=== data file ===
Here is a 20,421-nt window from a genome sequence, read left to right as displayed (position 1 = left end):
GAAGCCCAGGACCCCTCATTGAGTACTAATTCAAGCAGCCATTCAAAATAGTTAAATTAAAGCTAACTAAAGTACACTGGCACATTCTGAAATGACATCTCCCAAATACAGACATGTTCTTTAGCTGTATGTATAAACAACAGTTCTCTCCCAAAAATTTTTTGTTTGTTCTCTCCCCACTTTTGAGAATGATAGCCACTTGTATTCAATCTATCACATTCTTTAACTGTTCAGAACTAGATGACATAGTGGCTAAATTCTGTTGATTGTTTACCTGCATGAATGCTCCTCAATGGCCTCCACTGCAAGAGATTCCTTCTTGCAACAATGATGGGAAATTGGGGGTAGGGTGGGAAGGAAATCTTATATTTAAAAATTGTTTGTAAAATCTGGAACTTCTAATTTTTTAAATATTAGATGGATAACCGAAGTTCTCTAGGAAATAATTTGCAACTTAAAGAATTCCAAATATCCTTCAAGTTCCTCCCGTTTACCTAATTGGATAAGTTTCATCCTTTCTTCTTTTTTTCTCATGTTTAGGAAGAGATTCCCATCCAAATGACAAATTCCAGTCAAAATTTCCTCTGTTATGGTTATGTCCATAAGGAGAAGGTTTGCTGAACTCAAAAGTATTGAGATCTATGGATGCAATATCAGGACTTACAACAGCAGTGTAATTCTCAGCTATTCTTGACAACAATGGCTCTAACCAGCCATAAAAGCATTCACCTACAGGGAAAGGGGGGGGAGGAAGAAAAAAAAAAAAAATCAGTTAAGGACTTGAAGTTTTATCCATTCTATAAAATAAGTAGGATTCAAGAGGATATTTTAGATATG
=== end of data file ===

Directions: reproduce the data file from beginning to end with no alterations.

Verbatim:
Here is a 20,421-nt window from a genome sequence, read left to right as displayed (position 1 = left end):
GAAGCCCAGGACCCCTCATTGAGTACTAATTCAAGCAGCCATTCAAAATAGTTAAATTAAAGCTAACTAAAGTACACTGGCACATTCTGAAATGACATCTCCCAAATACAGACATGTTCTTTAGCTGTATGTATAAACAACAGTTCTCTCCCAAAAATTTTTTGTTTGTTCTCTCCCCACTTTTGAGAATGATAGCCACTTGTATTCAATCTATCACATTCTTTAACTGTTCAGAACTAGATGACATAGTGGCTAAATTCTGTTGATTGTTTACCTGCATGAATGCTCCTCAATGGCCTCCACTGCAAGAGATTCCTTCTTGCAACAATGATGGGAAATTGGGGGTAGGGTGGGAAGGAAATCTTATATTTAAAAATTGTTTGTAAAATCTGGAACTTCTAATTTTTTAAATATTAGATGGATAACCGAAGTTCTCTAGGAAATAATTTGCAACTTAAAGAATTCCAAATATCCTTCAAGTTCCTCCCGTTTACCTAATTGGATAAGTTTCATCCTTTCTTCTTTTTTTCTCATGTTTAGGAAGAGATTCCCATCCAAATGACAAATTCCAGTCAAAATTTCCTCTGTTATGGTTATGTCCATAAGGAGAAGGTTTGCTGAACTCAAAAGTATTGAGATCTATGGATGCAATATCAGGACTTACAACAGCAGTGTAATTCTCAGCTATTCTTGACAACAATGGCTCTAACCAGCCATAAAAGCATTCACCTACAGGGAAAGGGGGGGGAGGAAGAAAAAAAAAAAAAATCAGTTAAGGACTTGAAGTTTTATCCATTCTATAAAATAAGTAGGATTCAAGAGGATATTTTAGATATG